Hidden abuse

My copy of Healing from Hidden Abuse by Shannon Thomas, LCSW has finally arrived! Now I can get out the ol’ highlighter and pen and really dig into it, since it’s much more difficult to dog ear pages and highlight and underline passages with a digital copy which I previewed last month.



I cannot sing the praises of this book enough! Healing from Hidden Abuse is a book which should be in the hands of anyone living with this type of abuse or who has escaped a relationship of this kind and needs to find healing. Such invaluable information and insight into the mind of a psychological abuser and the dynamics of a relationship with one.

People who have experienced hidden abuse know things are not normal. You feel it and sometimes you can even see solid glimpses of the dysfunction. More often than not though, it is like a snake. It moves quickly and slithers away before you can get a good look at it. You may have tried to explain to people the exact harm that has been done to you. I bet it often comes out sounding as if you are exceptionally needy, petty, or even paranoid. Without a specific set of terms to describe the actions of a hidden abuser, targets of this type of harm feel frustrated with their inability to make other people see the games that are being played. This happens because the average person doesn’t know about psychological abuse. -pg. xvi

Not only does the author explain who this type of abuser is, why they do what they do and how it affects a relationship with someone like this, she also describes six stages necessary for healing from psychological abuse. As someone who lived with this type of abuse for over 20 years reading this book opened my eyes to the fact that healing takes time and perhaps I still have some work to do. Oh sure, I’ve moved on with my life since my ex walked out over seven years ago and have even remarried and now live in a healthy marriage, but I still experience triggers which suggest more work may need to be done on my part for complete healing to take place once and for all.

I also would love to see Healing from Hidden Abuse on the bookshelf of every pastor, elder and anyone else involved in church ministry who may come in contact with a survivor of abuse and have the opportunity to help. Too often, the church can be one of the worst places for a survivor of abuse to turn to for help because of the lack of knowledge about this type of abuse and/or the unwillingness some have to help for fear of appearing to support divorce or dissolution of marriages. No one without proper knowledge and/or training regarding abuse should be giving counsel of any kind to someone in an abusive relationship. Typically more harm than good is done and the toxic person is let off the hook while the victim is left feeling attacked all over again even if that is not the intent.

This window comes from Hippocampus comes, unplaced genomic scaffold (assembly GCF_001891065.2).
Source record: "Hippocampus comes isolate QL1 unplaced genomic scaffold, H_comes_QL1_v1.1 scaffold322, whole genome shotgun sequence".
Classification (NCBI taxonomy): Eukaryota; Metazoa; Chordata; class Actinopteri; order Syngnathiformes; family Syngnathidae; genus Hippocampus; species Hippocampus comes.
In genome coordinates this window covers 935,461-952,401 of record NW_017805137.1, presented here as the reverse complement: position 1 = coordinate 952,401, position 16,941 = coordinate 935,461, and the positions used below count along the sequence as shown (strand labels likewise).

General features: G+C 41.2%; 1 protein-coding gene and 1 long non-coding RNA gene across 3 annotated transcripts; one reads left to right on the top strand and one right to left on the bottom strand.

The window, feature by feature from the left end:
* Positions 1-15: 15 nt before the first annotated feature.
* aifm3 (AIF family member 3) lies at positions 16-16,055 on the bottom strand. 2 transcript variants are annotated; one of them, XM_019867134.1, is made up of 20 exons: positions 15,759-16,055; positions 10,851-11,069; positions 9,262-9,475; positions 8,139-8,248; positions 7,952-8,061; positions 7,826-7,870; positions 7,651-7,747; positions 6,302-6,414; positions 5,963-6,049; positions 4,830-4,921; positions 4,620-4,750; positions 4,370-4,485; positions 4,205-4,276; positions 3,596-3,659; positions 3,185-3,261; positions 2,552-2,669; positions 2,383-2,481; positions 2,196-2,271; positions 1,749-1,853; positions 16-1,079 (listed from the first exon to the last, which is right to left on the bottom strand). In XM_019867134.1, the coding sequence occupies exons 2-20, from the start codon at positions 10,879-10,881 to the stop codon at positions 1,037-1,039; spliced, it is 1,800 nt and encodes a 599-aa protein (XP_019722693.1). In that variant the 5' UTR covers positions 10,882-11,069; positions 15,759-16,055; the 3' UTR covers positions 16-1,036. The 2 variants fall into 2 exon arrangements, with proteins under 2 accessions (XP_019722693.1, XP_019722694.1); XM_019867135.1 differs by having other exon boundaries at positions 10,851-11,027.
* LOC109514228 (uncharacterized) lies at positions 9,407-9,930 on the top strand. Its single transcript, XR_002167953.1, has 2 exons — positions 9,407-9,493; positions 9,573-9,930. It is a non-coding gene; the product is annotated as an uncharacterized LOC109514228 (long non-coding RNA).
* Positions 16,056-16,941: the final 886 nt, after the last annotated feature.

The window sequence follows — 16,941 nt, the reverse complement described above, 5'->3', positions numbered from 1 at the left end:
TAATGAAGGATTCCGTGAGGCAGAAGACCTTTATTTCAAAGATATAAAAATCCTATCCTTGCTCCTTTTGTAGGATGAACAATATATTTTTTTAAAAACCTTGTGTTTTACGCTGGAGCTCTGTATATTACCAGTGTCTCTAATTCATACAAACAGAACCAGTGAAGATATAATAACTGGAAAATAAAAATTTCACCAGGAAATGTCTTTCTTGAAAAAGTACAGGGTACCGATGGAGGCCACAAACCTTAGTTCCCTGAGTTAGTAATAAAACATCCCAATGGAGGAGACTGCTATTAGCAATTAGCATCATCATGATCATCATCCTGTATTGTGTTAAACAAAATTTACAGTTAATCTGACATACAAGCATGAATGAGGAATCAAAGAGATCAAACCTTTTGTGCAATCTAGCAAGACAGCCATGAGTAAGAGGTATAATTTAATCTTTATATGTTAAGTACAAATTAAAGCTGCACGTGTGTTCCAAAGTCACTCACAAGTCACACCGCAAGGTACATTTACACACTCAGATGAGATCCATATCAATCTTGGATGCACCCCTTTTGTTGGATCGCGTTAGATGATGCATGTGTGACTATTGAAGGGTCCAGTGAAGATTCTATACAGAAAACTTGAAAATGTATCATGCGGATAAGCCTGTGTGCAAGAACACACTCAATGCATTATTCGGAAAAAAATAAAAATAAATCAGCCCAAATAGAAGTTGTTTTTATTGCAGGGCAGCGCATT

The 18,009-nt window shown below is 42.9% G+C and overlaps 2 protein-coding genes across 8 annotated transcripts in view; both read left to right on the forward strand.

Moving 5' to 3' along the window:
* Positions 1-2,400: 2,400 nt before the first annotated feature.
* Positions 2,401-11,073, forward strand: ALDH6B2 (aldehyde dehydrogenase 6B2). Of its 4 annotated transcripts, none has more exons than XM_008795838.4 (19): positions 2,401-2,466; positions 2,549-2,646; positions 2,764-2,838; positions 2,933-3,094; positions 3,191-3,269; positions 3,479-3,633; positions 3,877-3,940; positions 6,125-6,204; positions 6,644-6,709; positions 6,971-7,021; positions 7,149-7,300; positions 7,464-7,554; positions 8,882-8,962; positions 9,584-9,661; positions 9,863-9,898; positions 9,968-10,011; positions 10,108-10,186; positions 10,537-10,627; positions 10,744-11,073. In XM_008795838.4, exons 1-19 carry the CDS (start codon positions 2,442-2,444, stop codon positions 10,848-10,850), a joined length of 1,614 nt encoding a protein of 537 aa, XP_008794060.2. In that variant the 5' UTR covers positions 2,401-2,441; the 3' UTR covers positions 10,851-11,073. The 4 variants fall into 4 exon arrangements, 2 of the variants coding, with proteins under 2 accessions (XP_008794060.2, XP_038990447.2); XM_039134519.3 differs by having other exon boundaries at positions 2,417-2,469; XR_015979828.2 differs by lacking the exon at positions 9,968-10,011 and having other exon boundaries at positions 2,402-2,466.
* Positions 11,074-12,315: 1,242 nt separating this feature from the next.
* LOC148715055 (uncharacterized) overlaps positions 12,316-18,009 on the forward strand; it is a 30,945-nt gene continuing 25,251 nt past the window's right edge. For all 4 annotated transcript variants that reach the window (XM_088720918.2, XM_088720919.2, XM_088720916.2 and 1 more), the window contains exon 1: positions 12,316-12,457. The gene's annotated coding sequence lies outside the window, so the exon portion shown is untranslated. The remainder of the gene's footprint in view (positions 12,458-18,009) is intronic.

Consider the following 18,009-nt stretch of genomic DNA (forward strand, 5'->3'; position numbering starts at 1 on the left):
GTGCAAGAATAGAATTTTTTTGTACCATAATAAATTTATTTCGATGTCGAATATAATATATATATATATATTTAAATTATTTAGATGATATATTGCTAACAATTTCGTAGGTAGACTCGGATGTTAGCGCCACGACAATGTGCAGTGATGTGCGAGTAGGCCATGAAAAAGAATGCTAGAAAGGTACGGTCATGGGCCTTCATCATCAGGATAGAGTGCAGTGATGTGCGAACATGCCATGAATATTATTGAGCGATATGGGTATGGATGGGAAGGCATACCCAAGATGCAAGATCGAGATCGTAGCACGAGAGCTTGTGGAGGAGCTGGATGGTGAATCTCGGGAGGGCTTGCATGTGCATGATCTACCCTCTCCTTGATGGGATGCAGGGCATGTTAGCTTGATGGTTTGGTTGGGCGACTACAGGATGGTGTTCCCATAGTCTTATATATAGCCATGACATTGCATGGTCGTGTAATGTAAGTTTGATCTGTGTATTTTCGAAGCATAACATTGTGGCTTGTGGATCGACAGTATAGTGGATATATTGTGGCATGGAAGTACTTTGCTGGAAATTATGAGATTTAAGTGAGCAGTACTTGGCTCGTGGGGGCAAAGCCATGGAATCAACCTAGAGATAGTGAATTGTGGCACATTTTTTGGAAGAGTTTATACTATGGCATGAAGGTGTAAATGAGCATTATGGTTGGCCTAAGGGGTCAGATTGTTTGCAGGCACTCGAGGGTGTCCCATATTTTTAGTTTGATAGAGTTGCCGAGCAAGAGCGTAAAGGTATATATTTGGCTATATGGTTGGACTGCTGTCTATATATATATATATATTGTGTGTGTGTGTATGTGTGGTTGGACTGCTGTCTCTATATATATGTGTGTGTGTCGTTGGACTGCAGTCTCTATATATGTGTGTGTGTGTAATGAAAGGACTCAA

Church leadership would be wise to watch for inconsistencies in people’s stories, and not ignore red flags that are present. When church leadership fails, or flat out refuses, to recognize abusive people, the leaders are further abusing survivors by omission. -pg 35

My experience within the Christian community, and mind you it was a small amount of people, was to be questioned about whether I’d ever been hit and then made to feel invalidated if I meekly said no. I didn’t open up to many people about what happened in my first marriage for this very reason. Yet even God’s Word speaks to how powerful words can be, either bringing forth life or destroying as a fire:

The tongue has the power of life and death… -Proverbs 18:21a

The words of the reckless pierce like swords, but the tongue of the wise brings healing. -Proverbs 12:18

But I tell you that everyone will have to give account on the day of judgment for every empty word they have spoken.  For by your words you will be acquitted, and by your words you will be condemned. -Matthew 12:36-37

The tongue also is a fire, a world of evil among the parts of the body. It corrupts the whole body, sets the whole course of one’s life on fire, and is itself set on fire by hell. -James 3:6


So let me ask you:

Do you feel safe in your relationship? Or do you feel fearful or nervous when your spouse comes home?

Do you walk with confidence through your home? Or do you constantly walk on eggshells wondering when the next storm is going to hit?


Do you trust your spouse to listen to you and engage in a conversation with love and respect? Or are you too scared to speak up and have a voice in your marriage?

Do you share your lifelong dreams with your spouse? Or do you keep them to yourself knowing you will only be disregarded or even looked upon with disgust.

Toxic people like to accuse survivors of being selfish. This is often done when a survivor attempts something good for himself or herself. The abuser wants to ruin the enjoyment of the activity. -pgs. 46-47